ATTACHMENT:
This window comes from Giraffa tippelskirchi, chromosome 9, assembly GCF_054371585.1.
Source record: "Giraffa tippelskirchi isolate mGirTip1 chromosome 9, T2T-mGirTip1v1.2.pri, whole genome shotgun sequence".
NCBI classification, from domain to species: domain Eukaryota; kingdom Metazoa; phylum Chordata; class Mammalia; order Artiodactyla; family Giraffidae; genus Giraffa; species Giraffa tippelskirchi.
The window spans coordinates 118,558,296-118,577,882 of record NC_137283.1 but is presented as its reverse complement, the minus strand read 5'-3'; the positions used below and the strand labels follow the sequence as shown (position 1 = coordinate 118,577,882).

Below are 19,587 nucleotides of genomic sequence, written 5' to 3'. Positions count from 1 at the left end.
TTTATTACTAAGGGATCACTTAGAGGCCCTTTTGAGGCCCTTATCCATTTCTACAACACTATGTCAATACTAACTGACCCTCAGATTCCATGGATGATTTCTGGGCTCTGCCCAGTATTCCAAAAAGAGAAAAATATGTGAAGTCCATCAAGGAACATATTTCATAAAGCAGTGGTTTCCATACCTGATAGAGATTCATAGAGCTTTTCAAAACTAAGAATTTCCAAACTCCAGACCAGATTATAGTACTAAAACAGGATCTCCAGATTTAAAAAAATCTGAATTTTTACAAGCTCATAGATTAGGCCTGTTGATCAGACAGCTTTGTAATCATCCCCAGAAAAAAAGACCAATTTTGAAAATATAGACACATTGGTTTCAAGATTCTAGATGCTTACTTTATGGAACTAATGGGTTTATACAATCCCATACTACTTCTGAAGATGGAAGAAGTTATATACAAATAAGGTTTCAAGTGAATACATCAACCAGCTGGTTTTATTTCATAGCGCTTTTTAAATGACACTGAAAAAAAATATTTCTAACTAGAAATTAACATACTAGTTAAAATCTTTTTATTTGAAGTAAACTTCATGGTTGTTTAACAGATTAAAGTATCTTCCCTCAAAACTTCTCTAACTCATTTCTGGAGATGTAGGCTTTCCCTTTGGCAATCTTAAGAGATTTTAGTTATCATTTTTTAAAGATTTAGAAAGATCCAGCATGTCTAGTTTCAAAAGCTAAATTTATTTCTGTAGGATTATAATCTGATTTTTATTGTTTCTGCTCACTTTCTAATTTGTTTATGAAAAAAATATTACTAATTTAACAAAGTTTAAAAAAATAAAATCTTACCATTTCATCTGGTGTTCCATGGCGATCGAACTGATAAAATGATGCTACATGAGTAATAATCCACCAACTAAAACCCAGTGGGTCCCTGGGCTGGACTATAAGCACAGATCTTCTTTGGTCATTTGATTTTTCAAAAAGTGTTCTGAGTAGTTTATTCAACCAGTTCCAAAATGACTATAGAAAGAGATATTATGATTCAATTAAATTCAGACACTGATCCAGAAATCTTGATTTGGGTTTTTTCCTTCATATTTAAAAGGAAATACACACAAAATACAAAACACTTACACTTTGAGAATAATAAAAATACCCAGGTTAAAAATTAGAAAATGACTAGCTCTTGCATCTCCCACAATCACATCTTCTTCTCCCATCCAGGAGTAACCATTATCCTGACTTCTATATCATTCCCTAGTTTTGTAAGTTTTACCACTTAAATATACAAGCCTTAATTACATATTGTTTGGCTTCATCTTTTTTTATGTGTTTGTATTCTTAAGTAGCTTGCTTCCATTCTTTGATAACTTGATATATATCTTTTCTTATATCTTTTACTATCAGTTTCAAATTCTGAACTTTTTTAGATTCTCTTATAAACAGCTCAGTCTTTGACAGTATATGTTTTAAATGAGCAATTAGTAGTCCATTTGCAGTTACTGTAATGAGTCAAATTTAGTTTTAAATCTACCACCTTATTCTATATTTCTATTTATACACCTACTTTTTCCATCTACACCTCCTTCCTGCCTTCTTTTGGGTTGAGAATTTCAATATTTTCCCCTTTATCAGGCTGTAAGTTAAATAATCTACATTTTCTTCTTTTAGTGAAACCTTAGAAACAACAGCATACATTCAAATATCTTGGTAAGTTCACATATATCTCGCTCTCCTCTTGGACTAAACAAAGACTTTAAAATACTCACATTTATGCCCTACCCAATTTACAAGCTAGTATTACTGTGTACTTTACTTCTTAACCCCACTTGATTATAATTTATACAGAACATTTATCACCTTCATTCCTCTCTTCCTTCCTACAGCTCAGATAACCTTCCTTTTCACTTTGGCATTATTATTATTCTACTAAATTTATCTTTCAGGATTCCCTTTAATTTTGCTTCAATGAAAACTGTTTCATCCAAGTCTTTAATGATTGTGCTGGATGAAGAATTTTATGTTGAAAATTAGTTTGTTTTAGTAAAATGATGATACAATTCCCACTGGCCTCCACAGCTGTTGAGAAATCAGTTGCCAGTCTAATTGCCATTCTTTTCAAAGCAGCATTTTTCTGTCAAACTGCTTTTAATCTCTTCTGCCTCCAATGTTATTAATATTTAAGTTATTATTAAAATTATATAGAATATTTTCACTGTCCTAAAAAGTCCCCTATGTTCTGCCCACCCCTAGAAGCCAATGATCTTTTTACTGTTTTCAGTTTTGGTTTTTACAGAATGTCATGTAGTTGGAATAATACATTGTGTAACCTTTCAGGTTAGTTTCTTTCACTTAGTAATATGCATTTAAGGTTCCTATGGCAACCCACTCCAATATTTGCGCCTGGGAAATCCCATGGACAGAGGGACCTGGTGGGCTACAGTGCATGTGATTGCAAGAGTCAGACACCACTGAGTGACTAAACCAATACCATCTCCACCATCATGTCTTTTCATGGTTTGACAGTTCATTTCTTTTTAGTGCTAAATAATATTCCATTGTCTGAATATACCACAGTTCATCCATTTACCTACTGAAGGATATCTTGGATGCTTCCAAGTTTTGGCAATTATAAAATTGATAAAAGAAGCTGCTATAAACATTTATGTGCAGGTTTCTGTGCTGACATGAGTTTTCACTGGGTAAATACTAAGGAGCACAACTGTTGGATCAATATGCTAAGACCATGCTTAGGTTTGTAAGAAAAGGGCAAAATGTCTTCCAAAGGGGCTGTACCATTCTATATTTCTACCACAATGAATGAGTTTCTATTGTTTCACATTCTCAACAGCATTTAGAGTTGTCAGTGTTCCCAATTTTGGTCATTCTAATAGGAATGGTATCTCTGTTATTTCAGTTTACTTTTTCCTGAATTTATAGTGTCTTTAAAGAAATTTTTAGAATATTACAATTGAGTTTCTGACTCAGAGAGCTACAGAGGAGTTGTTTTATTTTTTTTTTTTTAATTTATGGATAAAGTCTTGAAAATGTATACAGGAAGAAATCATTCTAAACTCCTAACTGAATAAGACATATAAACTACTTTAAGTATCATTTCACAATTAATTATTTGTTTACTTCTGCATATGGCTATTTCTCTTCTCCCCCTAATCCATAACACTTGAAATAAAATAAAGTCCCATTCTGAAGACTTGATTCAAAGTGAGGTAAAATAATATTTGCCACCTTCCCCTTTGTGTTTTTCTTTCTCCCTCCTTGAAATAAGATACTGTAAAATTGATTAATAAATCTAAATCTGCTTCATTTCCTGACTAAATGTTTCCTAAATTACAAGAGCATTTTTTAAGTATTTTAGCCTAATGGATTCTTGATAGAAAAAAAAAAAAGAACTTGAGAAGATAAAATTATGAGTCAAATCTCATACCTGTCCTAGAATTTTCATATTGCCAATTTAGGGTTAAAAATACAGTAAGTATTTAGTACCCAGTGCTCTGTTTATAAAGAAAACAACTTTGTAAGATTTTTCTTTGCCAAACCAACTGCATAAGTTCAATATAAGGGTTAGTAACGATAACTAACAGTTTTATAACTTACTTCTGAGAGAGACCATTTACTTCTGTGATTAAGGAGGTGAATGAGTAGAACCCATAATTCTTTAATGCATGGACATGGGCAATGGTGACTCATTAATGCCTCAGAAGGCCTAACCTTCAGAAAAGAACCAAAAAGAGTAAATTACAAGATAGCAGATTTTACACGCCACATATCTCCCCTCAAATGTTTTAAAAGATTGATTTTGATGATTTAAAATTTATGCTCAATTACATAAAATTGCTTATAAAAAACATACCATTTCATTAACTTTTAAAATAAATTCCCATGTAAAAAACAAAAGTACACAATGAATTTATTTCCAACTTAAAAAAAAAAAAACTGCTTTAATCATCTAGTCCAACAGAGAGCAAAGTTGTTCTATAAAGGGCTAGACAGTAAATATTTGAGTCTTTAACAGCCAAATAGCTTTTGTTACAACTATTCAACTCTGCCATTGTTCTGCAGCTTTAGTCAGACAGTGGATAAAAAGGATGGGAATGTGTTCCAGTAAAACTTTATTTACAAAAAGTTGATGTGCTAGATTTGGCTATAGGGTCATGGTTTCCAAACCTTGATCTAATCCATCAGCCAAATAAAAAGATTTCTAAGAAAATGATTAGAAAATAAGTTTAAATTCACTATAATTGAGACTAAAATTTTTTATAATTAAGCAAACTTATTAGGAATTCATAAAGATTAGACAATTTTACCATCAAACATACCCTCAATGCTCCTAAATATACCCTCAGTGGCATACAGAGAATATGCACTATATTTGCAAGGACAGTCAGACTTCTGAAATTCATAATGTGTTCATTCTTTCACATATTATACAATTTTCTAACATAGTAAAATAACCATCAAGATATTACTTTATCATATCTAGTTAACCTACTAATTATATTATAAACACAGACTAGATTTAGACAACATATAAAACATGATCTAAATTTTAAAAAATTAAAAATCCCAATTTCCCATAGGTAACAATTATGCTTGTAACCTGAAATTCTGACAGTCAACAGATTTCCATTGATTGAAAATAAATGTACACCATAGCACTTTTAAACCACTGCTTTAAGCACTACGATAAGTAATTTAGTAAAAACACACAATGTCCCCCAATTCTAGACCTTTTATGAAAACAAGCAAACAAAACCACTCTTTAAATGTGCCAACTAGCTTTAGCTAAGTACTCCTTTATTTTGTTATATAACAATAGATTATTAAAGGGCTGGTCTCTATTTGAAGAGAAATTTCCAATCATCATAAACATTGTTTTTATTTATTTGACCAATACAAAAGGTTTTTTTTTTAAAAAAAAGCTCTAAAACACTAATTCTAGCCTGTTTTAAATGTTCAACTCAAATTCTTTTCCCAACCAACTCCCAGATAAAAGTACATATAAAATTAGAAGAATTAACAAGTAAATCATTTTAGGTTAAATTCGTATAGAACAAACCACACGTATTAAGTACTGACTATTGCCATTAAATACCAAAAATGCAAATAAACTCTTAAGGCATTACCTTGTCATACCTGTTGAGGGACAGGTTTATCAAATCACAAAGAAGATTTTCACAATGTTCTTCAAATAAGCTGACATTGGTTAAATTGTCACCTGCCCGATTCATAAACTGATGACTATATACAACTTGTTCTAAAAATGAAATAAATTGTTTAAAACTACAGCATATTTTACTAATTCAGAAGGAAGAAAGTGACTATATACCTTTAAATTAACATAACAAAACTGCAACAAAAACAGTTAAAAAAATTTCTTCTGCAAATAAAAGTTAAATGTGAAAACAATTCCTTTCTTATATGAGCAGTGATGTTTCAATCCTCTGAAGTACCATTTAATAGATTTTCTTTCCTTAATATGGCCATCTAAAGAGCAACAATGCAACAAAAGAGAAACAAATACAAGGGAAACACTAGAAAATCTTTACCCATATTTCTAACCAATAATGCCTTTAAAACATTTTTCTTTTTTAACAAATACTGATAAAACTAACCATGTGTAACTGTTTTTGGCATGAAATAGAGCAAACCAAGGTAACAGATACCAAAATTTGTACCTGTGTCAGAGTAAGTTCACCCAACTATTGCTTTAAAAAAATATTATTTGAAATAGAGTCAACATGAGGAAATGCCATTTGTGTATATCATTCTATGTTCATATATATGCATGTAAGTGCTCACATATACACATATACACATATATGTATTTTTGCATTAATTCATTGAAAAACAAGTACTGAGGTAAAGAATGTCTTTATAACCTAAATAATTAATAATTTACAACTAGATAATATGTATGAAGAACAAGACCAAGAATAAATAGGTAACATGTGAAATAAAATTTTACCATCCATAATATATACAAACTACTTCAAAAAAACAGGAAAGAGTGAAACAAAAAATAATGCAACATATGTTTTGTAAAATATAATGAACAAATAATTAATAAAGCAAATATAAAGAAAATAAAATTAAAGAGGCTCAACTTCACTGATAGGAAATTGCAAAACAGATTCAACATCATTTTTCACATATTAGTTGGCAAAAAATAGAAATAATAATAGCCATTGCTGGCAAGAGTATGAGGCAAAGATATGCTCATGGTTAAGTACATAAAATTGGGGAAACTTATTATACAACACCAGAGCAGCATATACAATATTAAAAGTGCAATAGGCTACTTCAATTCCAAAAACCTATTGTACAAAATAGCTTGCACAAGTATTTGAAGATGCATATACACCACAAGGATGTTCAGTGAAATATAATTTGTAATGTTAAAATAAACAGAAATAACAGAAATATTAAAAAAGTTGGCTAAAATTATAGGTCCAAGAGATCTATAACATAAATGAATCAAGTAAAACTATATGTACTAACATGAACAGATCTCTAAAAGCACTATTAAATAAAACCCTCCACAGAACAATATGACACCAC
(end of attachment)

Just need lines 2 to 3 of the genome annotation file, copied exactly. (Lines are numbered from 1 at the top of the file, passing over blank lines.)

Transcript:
Source record: "Giraffa tippelskirchi isolate mGirTip1 chromosome 9, T2T-mGirTip1v1.2.pri, whole genome shotgun sequence".
NCBI classification, from domain to species: domain Eukaryota; kingdom Metazoa; phylum Chordata; class Mammalia; order Artiodactyla; family Giraffidae; genus Giraffa; species Giraffa tippelskirchi.